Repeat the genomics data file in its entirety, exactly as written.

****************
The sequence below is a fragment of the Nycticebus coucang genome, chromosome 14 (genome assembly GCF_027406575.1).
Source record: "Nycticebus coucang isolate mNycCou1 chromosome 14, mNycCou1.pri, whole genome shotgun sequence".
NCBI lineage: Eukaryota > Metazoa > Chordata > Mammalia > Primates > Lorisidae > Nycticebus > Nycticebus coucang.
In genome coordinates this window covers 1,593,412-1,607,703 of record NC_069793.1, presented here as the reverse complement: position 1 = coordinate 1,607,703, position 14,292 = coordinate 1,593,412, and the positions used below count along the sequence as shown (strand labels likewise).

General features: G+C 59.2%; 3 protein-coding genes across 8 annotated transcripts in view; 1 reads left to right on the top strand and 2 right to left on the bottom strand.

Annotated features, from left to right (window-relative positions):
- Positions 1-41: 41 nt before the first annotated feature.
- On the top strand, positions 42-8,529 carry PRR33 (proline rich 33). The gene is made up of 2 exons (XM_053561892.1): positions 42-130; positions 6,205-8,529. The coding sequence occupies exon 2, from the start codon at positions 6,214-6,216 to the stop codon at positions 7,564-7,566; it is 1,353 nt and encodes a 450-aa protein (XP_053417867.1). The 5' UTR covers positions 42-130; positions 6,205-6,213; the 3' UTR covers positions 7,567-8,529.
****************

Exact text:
The sequence below is a fragment of the Nycticebus coucang genome, chromosome 14 (genome assembly GCF_027406575.1).
Source record: "Nycticebus coucang isolate mNycCou1 chromosome 14, mNycCou1.pri, whole genome shotgun sequence".
NCBI lineage: Eukaryota > Metazoa > Chordata > Mammalia > Primates > Lorisidae > Nycticebus > Nycticebus coucang.
In genome coordinates this window covers 1,593,412-1,607,703 of record NC_069793.1, presented here as the reverse complement: position 1 = coordinate 1,607,703, position 14,292 = coordinate 1,593,412, and the positions used below count along the sequence as shown (strand labels likewise).

General features: G+C 59.2%; 3 protein-coding genes across 8 annotated transcripts in view; 1 reads left to right on the top strand and 2 right to left on the bottom strand.

Annotated features, from left to right (window-relative positions):
- Positions 1-41: 41 nt before the first annotated feature.
- On the top strand, positions 42-8,529 carry PRR33 (proline rich 33). The gene is made up of 2 exons (XM_053561892.1): positions 42-130; positions 6,205-8,529. The coding sequence occupies exon 2, from the start codon at positions 6,214-6,216 to the stop codon at positions 7,564-7,566; it is 1,353 nt and encodes a 450-aa protein (XP_053417867.1). The 5' UTR covers positions 42-130; positions 6,205-6,213; the 3' UTR covers positions 7,567-8,529.